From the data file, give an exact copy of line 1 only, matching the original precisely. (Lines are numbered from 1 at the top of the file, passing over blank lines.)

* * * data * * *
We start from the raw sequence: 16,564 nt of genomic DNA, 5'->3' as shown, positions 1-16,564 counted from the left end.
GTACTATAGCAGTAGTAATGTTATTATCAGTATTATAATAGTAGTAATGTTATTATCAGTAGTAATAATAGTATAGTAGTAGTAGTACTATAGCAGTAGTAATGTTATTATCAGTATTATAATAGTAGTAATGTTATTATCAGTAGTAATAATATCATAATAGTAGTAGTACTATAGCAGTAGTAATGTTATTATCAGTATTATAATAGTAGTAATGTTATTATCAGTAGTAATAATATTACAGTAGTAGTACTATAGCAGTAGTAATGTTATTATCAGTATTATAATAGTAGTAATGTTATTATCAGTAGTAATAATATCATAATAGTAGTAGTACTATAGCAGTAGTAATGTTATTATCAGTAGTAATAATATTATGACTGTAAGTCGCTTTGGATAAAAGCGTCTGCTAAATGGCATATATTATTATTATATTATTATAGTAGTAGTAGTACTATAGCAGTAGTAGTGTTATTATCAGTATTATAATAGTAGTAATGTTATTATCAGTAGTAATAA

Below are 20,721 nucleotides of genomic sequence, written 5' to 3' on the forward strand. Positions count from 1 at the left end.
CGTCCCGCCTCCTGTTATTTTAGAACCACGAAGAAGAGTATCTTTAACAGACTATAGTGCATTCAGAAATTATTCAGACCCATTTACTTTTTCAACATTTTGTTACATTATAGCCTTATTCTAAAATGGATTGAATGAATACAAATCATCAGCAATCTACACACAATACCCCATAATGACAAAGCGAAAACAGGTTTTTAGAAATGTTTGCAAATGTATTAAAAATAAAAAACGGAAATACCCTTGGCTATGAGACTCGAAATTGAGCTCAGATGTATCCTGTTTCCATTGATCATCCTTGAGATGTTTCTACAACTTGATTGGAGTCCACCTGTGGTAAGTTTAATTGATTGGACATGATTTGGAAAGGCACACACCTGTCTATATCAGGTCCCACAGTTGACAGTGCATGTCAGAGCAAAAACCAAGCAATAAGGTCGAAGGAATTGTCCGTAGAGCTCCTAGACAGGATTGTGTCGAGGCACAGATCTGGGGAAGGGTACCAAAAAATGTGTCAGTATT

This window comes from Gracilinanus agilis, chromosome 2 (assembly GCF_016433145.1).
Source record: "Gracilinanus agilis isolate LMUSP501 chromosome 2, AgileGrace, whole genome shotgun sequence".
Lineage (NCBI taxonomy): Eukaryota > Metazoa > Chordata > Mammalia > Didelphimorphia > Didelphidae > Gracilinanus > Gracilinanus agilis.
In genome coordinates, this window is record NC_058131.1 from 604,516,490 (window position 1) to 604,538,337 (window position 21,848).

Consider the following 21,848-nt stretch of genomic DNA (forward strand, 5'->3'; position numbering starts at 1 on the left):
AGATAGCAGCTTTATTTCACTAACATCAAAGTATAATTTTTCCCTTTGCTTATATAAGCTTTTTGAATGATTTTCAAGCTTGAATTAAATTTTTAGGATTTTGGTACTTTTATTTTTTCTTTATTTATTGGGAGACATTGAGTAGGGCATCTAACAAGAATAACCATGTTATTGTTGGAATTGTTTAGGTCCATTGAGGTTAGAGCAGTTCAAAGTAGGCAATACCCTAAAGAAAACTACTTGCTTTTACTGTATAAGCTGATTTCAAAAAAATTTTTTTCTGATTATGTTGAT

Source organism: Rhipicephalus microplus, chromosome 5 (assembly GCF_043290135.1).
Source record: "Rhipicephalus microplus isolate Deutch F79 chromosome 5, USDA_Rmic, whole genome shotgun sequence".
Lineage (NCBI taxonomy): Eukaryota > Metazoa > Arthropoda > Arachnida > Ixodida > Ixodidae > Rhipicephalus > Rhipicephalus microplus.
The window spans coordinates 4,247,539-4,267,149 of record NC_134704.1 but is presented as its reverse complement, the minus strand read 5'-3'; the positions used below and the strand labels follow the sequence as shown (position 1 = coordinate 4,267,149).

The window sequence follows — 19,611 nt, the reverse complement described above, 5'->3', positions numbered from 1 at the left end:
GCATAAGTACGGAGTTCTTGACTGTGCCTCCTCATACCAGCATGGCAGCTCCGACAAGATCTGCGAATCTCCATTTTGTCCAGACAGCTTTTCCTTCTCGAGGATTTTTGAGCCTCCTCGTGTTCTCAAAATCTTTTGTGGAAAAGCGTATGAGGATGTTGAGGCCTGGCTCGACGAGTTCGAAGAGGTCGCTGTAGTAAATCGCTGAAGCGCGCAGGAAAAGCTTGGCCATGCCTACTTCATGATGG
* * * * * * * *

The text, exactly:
We start from the raw sequence: 16,564 nt of genomic DNA, 5'->3' as shown, positions 1-16,564 counted from the left end.